Evolutionarily, mating has always been a “selective process” where there are certain criteria that one looks for in a mate. It’s the same in this case- if someone has a preference or aversion to a certain race when looking for a mate, it doesn’t necessarily mean they are racist. Even though it is probably wrong to characterize a whole group of people as unacceptable mates, it is also the case that everyone should have the right to choose who they have sex with. While we should have open minds about the people we consider to engage in relationships with, no one should be labeled a racist because of their sexual preferences, since it does not involve denying equal rights, civil liberties, etc. but is simply an inherent evolutionary instinct to provide for what one feels will be the fittest offspring.

  • ceruleanblue777

    Let’s legislate that whites must date members of other races, even if they aren’t physically attracted to them, because racism. Right? Right?

  • http://juridicalcoherence.blogspot.com/ Stephen Diamond

    Another explanation is that we only don’t care about racism in the “personal” sphere, though this just changes the question to what exactly is “personal” and why do we care differently about such things. What do you think?

    Your strongest point is that racial filters are used by dating services. Why make it easier to be a racist?

    The answer is that sex is very near-mode, and its pursuit is governed by far-mode strictures only weakly. Race, moreover, is itself a very near-mode (concrete) classification.

    (Thus, when they discuss race in dating, the commenters here often ignore their far-mode commitments.)

  • Jerameel Cartagena

    Im sorry, but I dont find certain racial features to be attractive, and it doesnt stop me from working with, and befriending people that have them. But I will not allow anyone to label me a racist because of that. If you dont like it that X person of Y race doesn’t date you because you are Z race, then thats your own goddamn problem and you should deal with it.

  • James Wiltsey

    Is it racist to say that Indian and Asian food smells bad to me a lot of the time and so I DON’T WANT TO DATE THE PEOPLE WHO EAT THIS FOOD? There is also a stereotype(right or wrong) that depicts Black and Asian women as materialistic and Black women as domineering, is it racist to want to avoid these issues without going thru a thousand dates with Black and Asian women to find the ones who aren’t? By the popular definition of racism it probably is but it’s also a sure way of avoiding these issues. Perhaps “racism” is sometimes not a bad word if used to weed thru problems or preferences in the dating world. This is America and We do have a right to date Whomever we choose by whatever criteria we choose. Would it be good to marry someone you know doesn’t do it for you. I don’t know but you think about it for yourself.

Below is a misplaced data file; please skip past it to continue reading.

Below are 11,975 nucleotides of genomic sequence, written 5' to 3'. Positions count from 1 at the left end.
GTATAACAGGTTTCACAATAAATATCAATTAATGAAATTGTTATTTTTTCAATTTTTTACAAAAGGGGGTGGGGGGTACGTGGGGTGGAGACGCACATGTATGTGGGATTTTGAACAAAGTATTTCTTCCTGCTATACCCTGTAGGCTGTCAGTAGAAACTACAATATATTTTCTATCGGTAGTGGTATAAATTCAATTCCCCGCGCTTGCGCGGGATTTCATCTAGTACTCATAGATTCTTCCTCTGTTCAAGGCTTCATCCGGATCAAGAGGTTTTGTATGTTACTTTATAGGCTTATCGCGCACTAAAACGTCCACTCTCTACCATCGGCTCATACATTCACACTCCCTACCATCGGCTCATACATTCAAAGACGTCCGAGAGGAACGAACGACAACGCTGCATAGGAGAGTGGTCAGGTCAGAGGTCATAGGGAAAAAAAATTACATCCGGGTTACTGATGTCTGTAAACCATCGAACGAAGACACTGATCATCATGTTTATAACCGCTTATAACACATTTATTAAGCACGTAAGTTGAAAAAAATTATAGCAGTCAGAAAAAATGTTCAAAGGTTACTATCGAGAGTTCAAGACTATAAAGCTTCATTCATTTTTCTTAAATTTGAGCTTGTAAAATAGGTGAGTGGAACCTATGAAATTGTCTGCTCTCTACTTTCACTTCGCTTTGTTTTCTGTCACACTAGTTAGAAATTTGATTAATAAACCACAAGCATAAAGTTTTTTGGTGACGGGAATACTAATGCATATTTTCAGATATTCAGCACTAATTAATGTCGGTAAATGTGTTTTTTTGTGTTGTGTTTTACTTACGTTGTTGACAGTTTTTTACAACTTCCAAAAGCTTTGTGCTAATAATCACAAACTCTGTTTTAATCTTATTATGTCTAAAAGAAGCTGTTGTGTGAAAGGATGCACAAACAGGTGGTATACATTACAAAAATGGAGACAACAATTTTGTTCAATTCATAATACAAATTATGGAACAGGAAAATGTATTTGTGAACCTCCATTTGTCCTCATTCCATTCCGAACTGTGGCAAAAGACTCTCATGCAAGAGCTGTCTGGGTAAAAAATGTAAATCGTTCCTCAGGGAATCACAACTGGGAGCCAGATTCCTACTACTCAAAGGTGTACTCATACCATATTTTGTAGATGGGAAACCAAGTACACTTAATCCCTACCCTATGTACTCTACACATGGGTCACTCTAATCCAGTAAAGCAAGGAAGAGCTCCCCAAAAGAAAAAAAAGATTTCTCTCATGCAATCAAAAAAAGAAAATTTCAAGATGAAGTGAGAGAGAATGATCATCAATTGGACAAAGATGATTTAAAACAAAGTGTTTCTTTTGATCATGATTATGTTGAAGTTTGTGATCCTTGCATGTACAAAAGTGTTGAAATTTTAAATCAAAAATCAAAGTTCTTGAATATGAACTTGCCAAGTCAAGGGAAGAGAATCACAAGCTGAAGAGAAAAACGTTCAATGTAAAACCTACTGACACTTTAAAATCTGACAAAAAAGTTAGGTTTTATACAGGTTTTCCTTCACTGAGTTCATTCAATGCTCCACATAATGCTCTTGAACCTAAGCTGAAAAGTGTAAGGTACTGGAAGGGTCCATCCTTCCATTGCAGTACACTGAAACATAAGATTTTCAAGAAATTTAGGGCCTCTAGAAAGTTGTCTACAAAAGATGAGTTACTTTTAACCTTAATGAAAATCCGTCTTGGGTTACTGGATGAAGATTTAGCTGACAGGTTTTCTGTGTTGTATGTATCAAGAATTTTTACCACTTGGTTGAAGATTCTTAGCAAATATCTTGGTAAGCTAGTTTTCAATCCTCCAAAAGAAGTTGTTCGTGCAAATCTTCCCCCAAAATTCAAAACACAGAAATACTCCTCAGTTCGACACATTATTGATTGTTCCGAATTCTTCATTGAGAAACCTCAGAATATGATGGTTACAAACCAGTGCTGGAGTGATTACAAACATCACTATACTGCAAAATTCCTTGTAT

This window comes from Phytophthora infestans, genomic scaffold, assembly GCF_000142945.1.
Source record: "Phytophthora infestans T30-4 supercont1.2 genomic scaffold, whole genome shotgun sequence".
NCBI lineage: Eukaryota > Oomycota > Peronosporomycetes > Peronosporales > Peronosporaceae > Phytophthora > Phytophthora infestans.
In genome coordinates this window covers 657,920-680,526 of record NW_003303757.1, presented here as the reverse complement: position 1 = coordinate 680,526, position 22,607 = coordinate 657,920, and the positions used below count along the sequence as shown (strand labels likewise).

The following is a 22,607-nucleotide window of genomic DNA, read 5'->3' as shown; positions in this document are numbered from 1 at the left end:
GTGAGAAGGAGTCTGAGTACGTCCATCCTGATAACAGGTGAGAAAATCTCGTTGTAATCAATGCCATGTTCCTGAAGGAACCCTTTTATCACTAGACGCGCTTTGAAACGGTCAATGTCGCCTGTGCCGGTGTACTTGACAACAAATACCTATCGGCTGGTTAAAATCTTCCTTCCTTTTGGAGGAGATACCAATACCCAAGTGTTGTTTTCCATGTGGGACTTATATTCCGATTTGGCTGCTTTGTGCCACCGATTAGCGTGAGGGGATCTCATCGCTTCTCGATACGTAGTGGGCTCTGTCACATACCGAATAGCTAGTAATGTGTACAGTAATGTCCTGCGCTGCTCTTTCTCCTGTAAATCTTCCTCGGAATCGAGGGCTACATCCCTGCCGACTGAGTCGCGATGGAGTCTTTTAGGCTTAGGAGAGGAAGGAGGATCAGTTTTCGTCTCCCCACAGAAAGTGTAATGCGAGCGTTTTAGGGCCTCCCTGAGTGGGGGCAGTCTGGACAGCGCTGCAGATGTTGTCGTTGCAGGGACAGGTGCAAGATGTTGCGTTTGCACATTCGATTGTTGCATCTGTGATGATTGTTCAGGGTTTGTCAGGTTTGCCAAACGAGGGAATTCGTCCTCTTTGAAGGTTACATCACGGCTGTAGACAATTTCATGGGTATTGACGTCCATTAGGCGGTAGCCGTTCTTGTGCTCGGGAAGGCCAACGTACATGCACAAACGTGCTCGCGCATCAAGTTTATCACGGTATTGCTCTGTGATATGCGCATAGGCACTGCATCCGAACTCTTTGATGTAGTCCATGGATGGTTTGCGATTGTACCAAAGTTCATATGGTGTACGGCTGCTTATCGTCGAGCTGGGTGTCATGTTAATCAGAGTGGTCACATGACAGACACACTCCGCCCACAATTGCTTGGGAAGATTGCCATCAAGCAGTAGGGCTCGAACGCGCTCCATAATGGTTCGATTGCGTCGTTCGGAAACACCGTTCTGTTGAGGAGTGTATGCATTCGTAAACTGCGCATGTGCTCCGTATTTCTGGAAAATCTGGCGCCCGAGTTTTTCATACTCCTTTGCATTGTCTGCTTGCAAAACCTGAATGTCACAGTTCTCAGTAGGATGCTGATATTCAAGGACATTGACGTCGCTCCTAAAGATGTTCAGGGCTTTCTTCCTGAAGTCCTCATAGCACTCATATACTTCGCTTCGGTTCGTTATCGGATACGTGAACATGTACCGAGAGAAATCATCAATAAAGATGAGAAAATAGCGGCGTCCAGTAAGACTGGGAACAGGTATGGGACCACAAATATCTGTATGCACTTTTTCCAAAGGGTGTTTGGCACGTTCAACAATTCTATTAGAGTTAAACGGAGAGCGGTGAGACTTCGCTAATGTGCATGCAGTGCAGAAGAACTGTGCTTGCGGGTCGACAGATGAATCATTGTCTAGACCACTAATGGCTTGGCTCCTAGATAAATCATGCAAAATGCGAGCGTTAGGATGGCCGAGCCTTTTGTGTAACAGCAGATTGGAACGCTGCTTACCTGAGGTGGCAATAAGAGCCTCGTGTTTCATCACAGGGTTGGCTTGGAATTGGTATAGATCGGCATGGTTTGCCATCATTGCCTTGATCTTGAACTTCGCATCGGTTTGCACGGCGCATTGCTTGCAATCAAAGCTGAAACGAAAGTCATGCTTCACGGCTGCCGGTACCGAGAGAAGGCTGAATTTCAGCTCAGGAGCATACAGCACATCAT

• Jay Bird

    Its not racist. People can date whoever they want. No one has the right to tell you who to be attracted to. If I’m not attracted to tall asians that doesn’t make me a bad person lol

  • Joe

    People seem to think that they are free-thinking and able to come to decisions out of pure objectivity. Unfortunately, this is not at all true. There have been many studies that have proven that media and propaganda have overwhelming influence in the decisions we make everyday…especially with those who we believe are beautiful and sexy. Beauty and Sexiness (for men and women) are defined by the media and that has everything to do with who we find attractive. I think it is an obvious fact that people should be able to choose who they want to have sex with. That is not the issue here. The issue is that because of our subconscious notions of attractiveness rule our choice in choosing mates (it really rules our choices in everything) we are prone to exclude races that do not exhibit those physical and intangible attributes. Until people understand this idea, they are not going to understand that this is racism at its very core. It is the idea that one race is innately superior than another. This is how racism is defined.

  • PATU LOCA

    http://www.youtube.com/watch?v=a1XBzoLwdZo

    People need to appreciate and explore other races. This women understands this.